How to Prevent Raw Beef contamination by pathogens or spoilers?
Microbial growth occurs in optimal water, oxygen, and temperature conditions.
Combating foodborne illness from the beef production at farm to slaughterhouse to processing facility to retailer, involves prevention and testing.
Prevention starts with adhering to cold-chain guidelines, in order to limit microbial growth.
Next, raw beef enters specified intervention steps. To begin with, before the product is hand-cut into prime cuts and trims, a lactic acid sprays is used to stave off the microbes on the raw beef surfaces. Furthermore, the raw beef is tested for common quality indicators such as E. coli or coliforms before moving to the next step or, promptly, once it is delivered to the further processor.
Moving down the production line, the raw beef then moves to the further processing, where it is hand-cut, trimmed, portioned (premium cuts like ribeye, New York strip), and vacuum-packed for the retailers, wholesalers, and the restaurants. These plants often employ: (1) a nightly sanitation crew to spray down and wash down all equipment with approved anti-microbial reagents, and (2) a Quality Assurance team to swab equipment, surfaces, and drains for typically an off-site third-party lab evaluation.
Once a wholesaler, retailer or restaurant receives the product, time and temperature is of the essence. Again, adhering to the cold-chain aids is critical in containing microorganism growth and preventing spoilage growth. Consistent vigilance including detection should continue until the beef is purchased, prepared, cooked, or consumed.
How to detect contamination in raw beef?
Technologies such as polymerase chain reaction (PCR), traditional or automated microbiology, are a few methods to detect and identify specific bacteria that lead to meat contamination by pathogens or spoilage.
PCR is a method that amplifies small pieces of DNA to generate thousands to millions of copies of a DNA sequence.
Automated microbiology enables a precise, reliable and reproducible count of diverse QI. It can also be used to detect the lowest quantity of pathogens after enrichment.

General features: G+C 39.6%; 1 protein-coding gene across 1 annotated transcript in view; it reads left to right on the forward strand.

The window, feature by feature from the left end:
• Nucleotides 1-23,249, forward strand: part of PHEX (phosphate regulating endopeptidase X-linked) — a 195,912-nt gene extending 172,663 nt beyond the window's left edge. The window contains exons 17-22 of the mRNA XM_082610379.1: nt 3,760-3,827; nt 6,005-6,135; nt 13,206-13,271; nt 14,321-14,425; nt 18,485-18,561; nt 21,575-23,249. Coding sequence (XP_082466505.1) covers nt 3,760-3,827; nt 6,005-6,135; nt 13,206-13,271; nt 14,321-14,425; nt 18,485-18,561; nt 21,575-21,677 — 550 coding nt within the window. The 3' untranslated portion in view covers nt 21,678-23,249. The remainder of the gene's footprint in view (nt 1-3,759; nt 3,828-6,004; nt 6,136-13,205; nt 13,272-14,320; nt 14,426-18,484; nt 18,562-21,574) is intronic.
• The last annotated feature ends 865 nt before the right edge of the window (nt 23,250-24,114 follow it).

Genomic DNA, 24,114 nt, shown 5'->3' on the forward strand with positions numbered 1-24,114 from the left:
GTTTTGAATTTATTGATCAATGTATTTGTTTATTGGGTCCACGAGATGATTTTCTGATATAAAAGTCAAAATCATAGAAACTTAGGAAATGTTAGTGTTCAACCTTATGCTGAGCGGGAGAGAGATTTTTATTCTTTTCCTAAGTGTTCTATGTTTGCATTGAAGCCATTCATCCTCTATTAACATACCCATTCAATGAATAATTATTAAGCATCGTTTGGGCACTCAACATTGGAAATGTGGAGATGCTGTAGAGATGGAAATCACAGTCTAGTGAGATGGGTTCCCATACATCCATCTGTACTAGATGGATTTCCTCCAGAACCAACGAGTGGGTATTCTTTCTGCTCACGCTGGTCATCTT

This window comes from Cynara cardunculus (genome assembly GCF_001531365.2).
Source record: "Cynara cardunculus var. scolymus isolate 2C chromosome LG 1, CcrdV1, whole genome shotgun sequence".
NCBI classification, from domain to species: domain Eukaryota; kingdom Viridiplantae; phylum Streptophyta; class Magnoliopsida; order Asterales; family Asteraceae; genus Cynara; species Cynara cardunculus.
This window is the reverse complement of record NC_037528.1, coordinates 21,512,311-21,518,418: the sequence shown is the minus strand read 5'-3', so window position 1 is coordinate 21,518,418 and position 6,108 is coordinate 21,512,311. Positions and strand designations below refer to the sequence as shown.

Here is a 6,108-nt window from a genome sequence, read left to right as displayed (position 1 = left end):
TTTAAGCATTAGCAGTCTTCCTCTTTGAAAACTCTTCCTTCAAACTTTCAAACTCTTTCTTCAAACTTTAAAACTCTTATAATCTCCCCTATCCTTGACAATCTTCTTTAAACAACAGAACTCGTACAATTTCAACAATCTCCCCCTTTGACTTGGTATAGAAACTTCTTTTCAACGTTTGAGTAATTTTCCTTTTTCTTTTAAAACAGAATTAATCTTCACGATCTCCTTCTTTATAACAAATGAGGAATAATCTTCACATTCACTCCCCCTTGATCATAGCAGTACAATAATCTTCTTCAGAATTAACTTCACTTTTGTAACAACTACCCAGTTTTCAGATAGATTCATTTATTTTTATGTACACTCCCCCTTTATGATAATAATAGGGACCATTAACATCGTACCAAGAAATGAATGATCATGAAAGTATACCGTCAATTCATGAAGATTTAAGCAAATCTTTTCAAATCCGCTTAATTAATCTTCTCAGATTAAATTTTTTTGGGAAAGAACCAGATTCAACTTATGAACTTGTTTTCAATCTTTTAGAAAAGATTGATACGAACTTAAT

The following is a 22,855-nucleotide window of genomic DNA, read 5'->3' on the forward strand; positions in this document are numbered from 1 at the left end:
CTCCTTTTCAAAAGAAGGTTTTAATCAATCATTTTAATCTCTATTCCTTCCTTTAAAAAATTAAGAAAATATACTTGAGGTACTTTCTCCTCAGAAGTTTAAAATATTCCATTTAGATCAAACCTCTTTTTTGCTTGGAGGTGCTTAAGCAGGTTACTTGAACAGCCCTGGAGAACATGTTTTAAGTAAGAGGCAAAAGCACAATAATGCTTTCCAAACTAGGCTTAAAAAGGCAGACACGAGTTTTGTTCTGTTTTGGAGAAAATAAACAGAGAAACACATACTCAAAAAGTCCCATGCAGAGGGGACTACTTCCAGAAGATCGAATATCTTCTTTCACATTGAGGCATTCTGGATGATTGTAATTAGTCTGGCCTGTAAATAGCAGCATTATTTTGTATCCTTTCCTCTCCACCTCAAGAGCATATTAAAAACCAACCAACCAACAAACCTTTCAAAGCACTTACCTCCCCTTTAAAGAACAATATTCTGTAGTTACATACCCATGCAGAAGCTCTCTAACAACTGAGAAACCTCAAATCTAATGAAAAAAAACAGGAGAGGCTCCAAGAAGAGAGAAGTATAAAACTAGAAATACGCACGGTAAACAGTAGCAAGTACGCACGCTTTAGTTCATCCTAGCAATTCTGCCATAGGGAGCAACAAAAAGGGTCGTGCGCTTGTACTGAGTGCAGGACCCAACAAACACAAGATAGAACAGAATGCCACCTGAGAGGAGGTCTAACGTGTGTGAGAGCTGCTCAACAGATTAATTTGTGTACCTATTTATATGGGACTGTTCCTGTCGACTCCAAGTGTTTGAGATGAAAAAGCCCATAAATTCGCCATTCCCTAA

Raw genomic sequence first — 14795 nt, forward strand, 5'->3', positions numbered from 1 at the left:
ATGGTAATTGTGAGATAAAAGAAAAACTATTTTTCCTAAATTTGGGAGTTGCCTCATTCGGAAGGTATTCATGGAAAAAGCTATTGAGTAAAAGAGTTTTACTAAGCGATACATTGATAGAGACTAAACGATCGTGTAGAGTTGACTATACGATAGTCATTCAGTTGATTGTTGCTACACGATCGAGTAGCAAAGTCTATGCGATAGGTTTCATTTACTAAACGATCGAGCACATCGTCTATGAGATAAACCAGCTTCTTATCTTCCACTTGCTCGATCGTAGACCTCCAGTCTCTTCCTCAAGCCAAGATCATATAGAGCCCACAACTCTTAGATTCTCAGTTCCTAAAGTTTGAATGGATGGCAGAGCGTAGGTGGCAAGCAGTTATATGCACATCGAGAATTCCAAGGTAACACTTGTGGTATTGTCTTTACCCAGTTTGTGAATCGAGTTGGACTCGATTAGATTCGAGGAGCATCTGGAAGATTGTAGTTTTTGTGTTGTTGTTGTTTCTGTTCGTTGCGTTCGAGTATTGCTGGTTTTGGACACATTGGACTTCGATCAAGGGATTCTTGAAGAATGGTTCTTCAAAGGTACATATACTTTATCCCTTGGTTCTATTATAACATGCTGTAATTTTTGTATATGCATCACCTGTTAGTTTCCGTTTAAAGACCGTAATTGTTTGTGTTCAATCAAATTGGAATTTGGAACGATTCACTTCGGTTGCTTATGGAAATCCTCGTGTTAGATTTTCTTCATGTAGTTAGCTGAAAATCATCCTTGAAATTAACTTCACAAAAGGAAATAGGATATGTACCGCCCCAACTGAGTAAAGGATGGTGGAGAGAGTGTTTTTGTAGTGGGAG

Our Quality Control Solutions to Prevent Raw Beef Contamination
The mapping of the presence/absence of pathogen organisms and the quantification of QI as explained above is used to predict food safety and quality.
If a pathogen indicator is absent, or a Quality Indicator quantification low enough, the product is regarded as being safe relative to the hazard for human consumption.
On the other hand, a product can have low numbers of a QI and yet not pose a hazard. This is also true for many foodborne pathogens such as enterotoxigenic staphylococci. When low numbers of QI or potentially pathogens are present, it is important to know how either ones will behave in a food product over time.
Using sequencing and data predictive models, we map pathogens and spoilers in your factory and identify roots causes of contamination. These valuable information will help you to optimize your environmental monitoring program and ultimately prevent potential scraps.
Predictive Diagnostics provides a great assistance to identify and efficiently manage suppliers’ risks. Understanding risks related to raw materials and suppliers is essential to orient the auditing effort and support focus.
With results in as little as 24 hours, bioMérieux automated solutions for pathogen detection and quality indicators enumeration deliver rapid, accurate, and traceable results to enable faster decisions and corrective actions throughout the process, so you can release products sooner. Our solutions provide valuable insights you need to stay in compliance and protect your brand integrity.
Fully automated solutions adapted to your specific needs of throughput, time to result, and microbial testing
• User-friendly interface for efficient and effective testing
• Standardized and simplified workflow
• LIMS-compatible for easy data tracking and compliance
• Provides results within 1 day
• Increase productivity
• Globally validated by certification bodies according to AOAC and ISO16140 standards
• Flexible throughput to match any lab’s needs
• Manage peaks of activity
• Comprehensive testing menu for pathogen and quality indicators available